Weird Wednesday: A French werewolf in Gevaudan


The “Weird Wednesday” column is brought to you by a staff writer who is obsessed with factoids, history bits and freaky information to get you over the weekday hump.

(Illustration/Alicia Fitzmaurice)

It was June 1764, in a sleepy little southeast French village. A 14-year-old farmer girl named Jeanne Boulet was out with a flock of sheep. Suddenly, she heard a noise– a growl, more monstrous than any beast known to man.

Before Boulet could even cry for help, she was savagely attacked, torn to pieces by a 130 pound creature that reeked of death and showed no mercy. Ignoring the sheep, the beast then disappeared into the woods.

It might sound like the start of a campy horror movie, but the Beast of Gevaudan was a terrifying reality for the French villagers of the little town. Though the monster vanished as quickly as it had come, the attack on Jeanne was only the beginning of a four year reign of terror that baffles historians and zoologists to this day.

Though there’s no physical evidence of the Beast, there are plenty of pictures and chronicles written accounts of its attacks– several of which contract each other. One account described the monster as large as a horse; another claimed it was merely an oversized dog. Some said that it was reddish brown, while others argued it was more of a grey-white. Woodcuts depict the Beast as a wolflike creature, sometimes with a bristled back like a hyena or even hooves like a goat. All, however, agreed that the creature was terrifying and deadly.

Over a hundred citizens in southeast France were killed by the Beast. It seemed to show no discrimination– men, women and children alike were attacked, the monster usually tearing out the throat of the victim. Even large groups of people were targeted, which is unusual for wolves, since they tend to go for solitary, weak targets such as the elderly and small children.

Eventually the king of France himself, Louis XV, sent aid to the people of Gevaudan. In 1765, he sent his two professional wolf hunters to the village at the state’s expense, along with eight bloodhounds trained in wolf-tracking. However, after five months, despite the hunters killing several Eurasian wolves, the Beast’s attacks continued. The hunters were replaced, this time with François Antoine, the king’s Lieutenant of the Hunt. In September of 1765, Antoine killed a large grey wolf, weighing over 130 pounds. Antoine was showered with awards and the wolf was stuffed and presented to the king.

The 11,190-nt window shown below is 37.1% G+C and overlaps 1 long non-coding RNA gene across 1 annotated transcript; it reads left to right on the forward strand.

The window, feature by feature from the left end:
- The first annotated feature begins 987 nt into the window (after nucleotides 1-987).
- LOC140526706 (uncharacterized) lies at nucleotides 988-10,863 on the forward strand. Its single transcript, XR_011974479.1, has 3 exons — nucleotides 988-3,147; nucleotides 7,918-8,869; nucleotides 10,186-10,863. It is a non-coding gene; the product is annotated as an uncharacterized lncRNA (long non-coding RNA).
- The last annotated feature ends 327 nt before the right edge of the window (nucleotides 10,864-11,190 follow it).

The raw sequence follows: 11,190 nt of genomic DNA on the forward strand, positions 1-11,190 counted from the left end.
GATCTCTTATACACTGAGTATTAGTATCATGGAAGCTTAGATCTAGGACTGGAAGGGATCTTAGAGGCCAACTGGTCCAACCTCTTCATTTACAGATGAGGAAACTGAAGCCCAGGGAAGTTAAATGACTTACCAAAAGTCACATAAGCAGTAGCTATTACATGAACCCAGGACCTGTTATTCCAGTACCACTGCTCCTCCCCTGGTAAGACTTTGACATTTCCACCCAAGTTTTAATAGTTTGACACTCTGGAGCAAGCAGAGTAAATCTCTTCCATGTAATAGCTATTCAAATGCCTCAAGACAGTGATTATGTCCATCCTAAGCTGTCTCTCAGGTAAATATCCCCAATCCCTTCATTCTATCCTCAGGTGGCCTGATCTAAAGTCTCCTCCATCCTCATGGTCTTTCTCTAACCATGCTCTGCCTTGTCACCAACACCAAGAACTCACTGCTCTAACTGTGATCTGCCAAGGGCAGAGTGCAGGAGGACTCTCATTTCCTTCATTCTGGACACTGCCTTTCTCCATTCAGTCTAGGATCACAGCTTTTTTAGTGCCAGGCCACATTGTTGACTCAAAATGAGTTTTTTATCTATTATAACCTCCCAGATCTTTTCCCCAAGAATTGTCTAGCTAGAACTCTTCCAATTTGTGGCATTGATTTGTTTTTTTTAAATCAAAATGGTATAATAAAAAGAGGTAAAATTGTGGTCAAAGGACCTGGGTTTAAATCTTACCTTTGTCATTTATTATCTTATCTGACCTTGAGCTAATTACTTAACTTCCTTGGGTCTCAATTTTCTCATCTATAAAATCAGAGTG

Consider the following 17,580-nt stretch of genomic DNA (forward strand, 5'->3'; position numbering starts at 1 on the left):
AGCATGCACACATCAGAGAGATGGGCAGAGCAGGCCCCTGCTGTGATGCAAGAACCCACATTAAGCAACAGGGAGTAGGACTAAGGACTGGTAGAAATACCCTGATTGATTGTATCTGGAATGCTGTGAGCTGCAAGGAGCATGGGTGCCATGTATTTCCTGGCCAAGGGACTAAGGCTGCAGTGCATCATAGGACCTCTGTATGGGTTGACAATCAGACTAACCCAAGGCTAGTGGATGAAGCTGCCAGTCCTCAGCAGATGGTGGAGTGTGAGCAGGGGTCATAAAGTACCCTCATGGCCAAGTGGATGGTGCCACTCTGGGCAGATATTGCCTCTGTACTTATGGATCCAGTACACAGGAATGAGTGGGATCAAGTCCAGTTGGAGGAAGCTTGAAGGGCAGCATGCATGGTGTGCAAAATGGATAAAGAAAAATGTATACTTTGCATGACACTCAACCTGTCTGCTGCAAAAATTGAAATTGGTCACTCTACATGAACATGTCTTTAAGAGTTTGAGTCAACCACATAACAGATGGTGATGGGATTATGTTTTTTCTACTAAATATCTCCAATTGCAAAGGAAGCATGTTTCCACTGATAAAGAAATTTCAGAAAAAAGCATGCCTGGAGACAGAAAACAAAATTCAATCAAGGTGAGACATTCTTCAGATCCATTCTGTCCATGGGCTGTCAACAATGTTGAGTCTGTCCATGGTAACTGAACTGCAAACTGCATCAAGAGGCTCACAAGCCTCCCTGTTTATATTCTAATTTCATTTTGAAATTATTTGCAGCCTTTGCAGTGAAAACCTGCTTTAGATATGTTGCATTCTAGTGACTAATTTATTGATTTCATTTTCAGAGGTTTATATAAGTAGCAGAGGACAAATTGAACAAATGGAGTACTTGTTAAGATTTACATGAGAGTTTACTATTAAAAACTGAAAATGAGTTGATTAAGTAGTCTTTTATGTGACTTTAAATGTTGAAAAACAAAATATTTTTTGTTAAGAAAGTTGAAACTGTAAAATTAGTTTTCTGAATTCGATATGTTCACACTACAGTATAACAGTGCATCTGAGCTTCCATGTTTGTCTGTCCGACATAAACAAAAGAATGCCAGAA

A sketch of the Beast of Gevaudan (National Library of France/via Creative Common)

However, two months later, the attacks began again, the Beast killing nine women in the south-central town of La Besseyre-Saint-Mary.

The Beast continued its attacks. People rumored the monster to be immune to bullets; others said that it was a ‘loup-garou’ — a werewolf.

Finally, in 1767, a local hunter and farmer named Jean Chastel spotted the monster during a hunting party. He lined up his shot, pulled the trigger…

And ended it for once and for all.

Legend and rumor claims that Chastel used a bullet made of silver, melted from religious artifacts, to end the Beast. Whatever is the case, there were no more attacks after Chatel ended it all. Gevaudan lived in peace, eventually being renamed as Lozere` after the French Revolution in 1790.

Zoololists, biologists and cryptozoologists (those that study ‘mythical’ creatures such as Bigfoot) still debate what exactly the Beast of Gevaudan was to this day. France had been an epicenter for wolf attacks in Europe since 1200, though this was the first documented set of closely ranged attacks in a particular region.

Some theorize that it was a pack of wolves that carried out the attacks, since they were so frequent. Others claims that it was an escaped lion or hyena from a zoo (which was an attraction that was becoming popular at the time) or a hybrid between a dog and a wolf. Still others claim that it could have been a genetic throwback to a giant canid of prehistoric times called the Dire Wolf (Canis dirus).

Wolf attacks aren’t common, as the predators tend to shy away from humans. Some can develop a taste for human flesh during times of famine, though this is rare. Rabies as well can drive an animal to attack humans, though rabid wolves don’t occur often and the virus tends to kill its host within a week or two (which doesn’t fit the timeline of the Beast’s four-year-span).

Whatever the Beast was, it’s dead now– though the terror will be remembered.

Marlese Lessing is a staff writer for The Daily Campus. She can be reached via email at She tweets @marlese_lessing.

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